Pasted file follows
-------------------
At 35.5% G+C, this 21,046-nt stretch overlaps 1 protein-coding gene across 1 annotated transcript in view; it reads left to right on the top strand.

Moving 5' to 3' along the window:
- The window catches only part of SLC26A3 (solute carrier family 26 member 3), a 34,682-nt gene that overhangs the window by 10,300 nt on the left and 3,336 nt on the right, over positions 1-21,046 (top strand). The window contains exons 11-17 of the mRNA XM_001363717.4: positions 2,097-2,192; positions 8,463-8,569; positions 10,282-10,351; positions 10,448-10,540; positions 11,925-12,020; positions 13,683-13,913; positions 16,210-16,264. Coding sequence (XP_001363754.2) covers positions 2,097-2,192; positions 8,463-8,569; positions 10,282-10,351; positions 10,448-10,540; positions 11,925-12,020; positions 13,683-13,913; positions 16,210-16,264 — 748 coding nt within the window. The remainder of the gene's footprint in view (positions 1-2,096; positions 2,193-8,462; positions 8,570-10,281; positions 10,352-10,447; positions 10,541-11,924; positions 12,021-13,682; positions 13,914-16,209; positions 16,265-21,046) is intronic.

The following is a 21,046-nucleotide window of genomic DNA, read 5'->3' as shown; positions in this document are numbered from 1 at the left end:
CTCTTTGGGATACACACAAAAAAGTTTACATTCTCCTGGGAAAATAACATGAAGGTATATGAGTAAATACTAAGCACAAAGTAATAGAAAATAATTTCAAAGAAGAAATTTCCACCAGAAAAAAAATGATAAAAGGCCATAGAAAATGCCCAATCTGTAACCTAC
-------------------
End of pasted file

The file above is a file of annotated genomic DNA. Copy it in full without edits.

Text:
At 35.5% G+C, this 21,046-nt stretch overlaps 1 protein-coding gene across 1 annotated transcript in view; it reads left to right on the top strand.

Moving 5' to 3' along the window:
- The window catches only part of SLC26A3 (solute carrier family 26 member 3), a 34,682-nt gene that overhangs the window by 10,300 nt on the left and 3,336 nt on the right, over positions 1-21,046 (top strand). The window contains exons 11-17 of the mRNA XM_001363717.4: positions 2,097-2,192; positions 8,463-8,569; positions 10,282-10,351; positions 10,448-10,540; positions 11,925-12,020; positions 13,683-13,913; positions 16,210-16,264. Coding sequence (XP_001363754.2) covers positions 2,097-2,192; positions 8,463-8,569; positions 10,282-10,351; positions 10,448-10,540; positions 11,925-12,020; positions 13,683-13,913; positions 16,210-16,264 — 748 coding nt within the window. The remainder of the gene's footprint in view (positions 1-2,096; positions 2,193-8,462; positions 8,570-10,281; positions 10,352-10,447; positions 10,541-11,924; positions 12,021-13,682; positions 13,914-16,209; positions 16,265-21,046) is intronic.

The following is a 21,046-nucleotide window of genomic DNA, read 5'->3' as shown; positions in this document are numbered from 1 at the left end:
CTCTTTGGGATACACACAAAAAAGTTTACATTCTCCTGGGAAAATAACATGAAGGTATATGAGTAAATACTAAGCACAAAGTAATAGAAAATAATTTCAAAGAAGAAATTTCCACCAGAAAAAAAATGATAAAAGGCCATAGAAAATGCCCAATCTGTAACCTAC